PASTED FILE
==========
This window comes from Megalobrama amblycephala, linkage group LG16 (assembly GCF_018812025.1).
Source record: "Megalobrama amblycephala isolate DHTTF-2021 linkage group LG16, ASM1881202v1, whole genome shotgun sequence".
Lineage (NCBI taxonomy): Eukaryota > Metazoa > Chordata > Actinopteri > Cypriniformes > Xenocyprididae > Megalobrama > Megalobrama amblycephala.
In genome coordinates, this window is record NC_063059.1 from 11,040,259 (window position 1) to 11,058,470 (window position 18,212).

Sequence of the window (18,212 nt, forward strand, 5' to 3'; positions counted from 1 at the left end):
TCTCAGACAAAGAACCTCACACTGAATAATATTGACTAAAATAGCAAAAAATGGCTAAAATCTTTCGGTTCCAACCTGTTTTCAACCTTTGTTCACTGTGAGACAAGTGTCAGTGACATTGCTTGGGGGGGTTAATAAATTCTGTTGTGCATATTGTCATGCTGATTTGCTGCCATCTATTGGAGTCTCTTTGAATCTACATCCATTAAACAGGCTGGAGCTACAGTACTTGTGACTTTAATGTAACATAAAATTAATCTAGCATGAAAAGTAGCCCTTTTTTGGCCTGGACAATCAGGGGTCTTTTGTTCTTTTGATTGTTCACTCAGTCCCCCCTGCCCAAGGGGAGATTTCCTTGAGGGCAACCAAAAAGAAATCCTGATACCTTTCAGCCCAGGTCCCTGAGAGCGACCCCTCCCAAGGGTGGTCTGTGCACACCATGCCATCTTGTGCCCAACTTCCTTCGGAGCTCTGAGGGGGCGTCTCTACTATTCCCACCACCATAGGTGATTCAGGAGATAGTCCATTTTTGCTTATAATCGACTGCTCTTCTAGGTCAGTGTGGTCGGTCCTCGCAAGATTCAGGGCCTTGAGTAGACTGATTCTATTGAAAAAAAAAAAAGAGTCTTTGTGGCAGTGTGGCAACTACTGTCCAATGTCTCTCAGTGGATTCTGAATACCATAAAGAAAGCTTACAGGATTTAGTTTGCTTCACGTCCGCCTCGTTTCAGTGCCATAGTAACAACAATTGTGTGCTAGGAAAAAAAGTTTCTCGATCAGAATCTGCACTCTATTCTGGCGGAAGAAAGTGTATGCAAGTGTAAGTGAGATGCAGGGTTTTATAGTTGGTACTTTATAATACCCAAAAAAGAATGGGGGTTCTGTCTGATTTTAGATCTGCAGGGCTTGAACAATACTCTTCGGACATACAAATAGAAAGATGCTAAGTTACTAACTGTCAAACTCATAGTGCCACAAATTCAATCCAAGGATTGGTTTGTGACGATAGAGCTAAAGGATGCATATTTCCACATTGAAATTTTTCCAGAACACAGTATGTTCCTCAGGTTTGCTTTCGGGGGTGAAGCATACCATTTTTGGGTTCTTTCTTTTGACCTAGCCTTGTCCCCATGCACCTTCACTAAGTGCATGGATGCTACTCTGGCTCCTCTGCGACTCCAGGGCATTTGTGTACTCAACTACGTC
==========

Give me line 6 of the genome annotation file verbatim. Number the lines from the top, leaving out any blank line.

TCTCAGACAAAGAACCTCACACTGAATAATATTGACTAAAATAGCAAAAAATGGCTAAAATCTTTCGGTTCCAACCTGTTTTCAACCTTTGTTCACTGTGAGACAAGTGTCAGTGACATTGCTTGGGGGGGTTAATAAATTCTGTTGTGCATATTGTCATGCTGATTTGCTGCCATCTATTGGAGTCTCTTTGAATCTACATCCATTAAACAGGCTGGAGCTACAGTACTTGTGACTTTAATGTAACATAAAATTAATCTAGCATGAAAAGTAGCCCTTTTTTGGCCTGGACAATCAGGGGTCTTTTGTTCTTTTGATTGTTCACTCAGTCCCCCCTGCCCAAGGGGAGATTTCCTTGAGGGCAACCAAAAAGAAATCCTGATACCTTTCAGCCCAGGTCCCTGAGAGCGACCCCTCCCAAGGGTGGTCTGTGCACACCATGCCATCTTGTGCCCAACTTCCTTCGGAGCTCTGAGGGGGCGTCTCTACTATTCCCACCACCATAGGTGATTCAGGAGATAGTCCATTTTTGCTTATAATCGACTGCTCTTCTAGGTCAGTGTGGTCGGTCCTCGCAAGATTCAGGGCCTTGAGTAGACTGATTCTATTGAAAAAAAAAAAAGAGTCTTTGTGGCAGTGTGGCAACTACTGTCCAATGTCTCTCAGTGGATTCTGAATACCATAAAGAAAGCTTACAGGATTTAGTTTGCTTCACGTCCGCCTCGTTTCAGTGCCATAGTAACAACAATTGTGTGCTAGGAAAAAAAGTTTCTCGATCAGAATCTGCACTCTATTCTGGCGGAAGAAAGTGTATGCAAGTGTAAGTGAGATGCAGGGTTTTATAGTTGGTACTTTATAATACCCAAAAAAGAATGGGGGTTCTGTCTGATTTTAGATCTGCAGGGCTTGAACAATACTCTTCGGACATACAAATAGAAAGATGCTAAGTTACTAACTGTCAAACTCATAGTGCCACAAATTCAATCCAAGGATTGGTTTGTGACGATAGAGCTAAAGGATGCATATTTCCACATTGAAATTTTTCCAGAACACAGTATGTTCCTCAGGTTTGCTTTCGGGGGTGAAGCATACCATTTTTGGGTTCTTTCTTTTGACCTAGCCTTGTCCCCATGCACCTTCACTAAGTGCATGGATGCTACTCTGGCTCCTCTGCGACTCCAGGGCATTTGTGTACTCAACTACGTC